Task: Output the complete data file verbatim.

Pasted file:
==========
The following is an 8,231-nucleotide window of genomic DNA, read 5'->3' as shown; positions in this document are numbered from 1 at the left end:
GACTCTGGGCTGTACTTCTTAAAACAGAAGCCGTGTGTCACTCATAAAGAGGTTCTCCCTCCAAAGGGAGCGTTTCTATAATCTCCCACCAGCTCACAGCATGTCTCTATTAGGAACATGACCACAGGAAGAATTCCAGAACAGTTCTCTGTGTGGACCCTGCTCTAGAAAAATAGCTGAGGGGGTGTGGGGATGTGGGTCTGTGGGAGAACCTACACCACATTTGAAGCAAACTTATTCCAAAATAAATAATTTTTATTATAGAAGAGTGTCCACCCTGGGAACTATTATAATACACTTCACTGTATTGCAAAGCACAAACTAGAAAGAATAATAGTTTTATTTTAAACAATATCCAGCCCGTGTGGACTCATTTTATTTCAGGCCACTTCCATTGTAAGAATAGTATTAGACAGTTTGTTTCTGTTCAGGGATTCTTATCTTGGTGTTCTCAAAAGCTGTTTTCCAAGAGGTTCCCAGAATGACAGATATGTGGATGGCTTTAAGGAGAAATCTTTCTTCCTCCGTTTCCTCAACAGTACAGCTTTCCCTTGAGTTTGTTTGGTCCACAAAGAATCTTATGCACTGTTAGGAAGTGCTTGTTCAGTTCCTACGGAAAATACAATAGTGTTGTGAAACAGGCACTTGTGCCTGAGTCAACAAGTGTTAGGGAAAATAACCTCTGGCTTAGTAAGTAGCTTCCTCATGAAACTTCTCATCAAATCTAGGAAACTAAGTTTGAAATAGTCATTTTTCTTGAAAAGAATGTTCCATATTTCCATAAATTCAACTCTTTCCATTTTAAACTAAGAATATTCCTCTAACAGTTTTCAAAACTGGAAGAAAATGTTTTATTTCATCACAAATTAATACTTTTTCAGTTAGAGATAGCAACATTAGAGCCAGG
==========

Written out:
The following is an 8,231-nucleotide window of genomic DNA, read 5'->3' as shown; positions in this document are numbered from 1 at the left end:
GACTCTGGGCTGTACTTCTTAAAACAGAAGCCGTGTGTCACTCATAAAGAGGTTCTCCCTCCAAAGGGAGCGTTTCTATAATCTCCCACCAGCTCACAGCATGTCTCTATTAGGAACATGACCACAGGAAGAATTCCAGAACAGTTCTCTGTGTGGACCCTGCTCTAGAAAAATAGCTGAGGGGGTGTGGGGATGTGGGTCTGTGGGAGAACCTACACCACATTTGAAGCAAACTTATTCCAAAATAAATAATTTTTATTATAGAAGAGTGTCCACCCTGGGAACTATTATAATACACTTCACTGTATTGCAAAGCACAAACTAGAAAGAATAATAGTTTTATTTTAAACAATATCCAGCCCGTGTGGACTCATTTTATTTCAGGCCACTTCCATTGTAAGAATAGTATTAGACAGTTTGTTTCTGTTCAGGGATTCTTATCTTGGTGTTCTCAAAAGCTGTTTTCCAAGAGGTTCCCAGAATGACAGATATGTGGATGGCTTTAAGGAGAAATCTTTCTTCCTCCGTTTCCTCAACAGTACAGCTTTCCCTTGAGTTTGTTTGGTCCACAAAGAATCTTATGCACTGTTAGGAAGTGCTTGTTCAGTTCCTACGGAAAATACAATAGTGTTGTGAAACAGGCACTTGTGCCTGAGTCAACAAGTGTTAGGGAAAATAACCTCTGGCTTAGTAAGTAGCTTCCTCATGAAACTTCTCATCAAATCTAGGAAACTAAGTTTGAAATAGTCATTTTTCTTGAAAAGAATGTTCCATATTTCCATAAATTCAACTCTTTCCATTTTAAACTAAGAATATTCCTCTAACAGTTTTCAAAACTGGAAGAAAATGTTTTATTTCATCACAAATTAATACTTTTTCAGTTAGAGATAGCAACATTAGAGCCAGG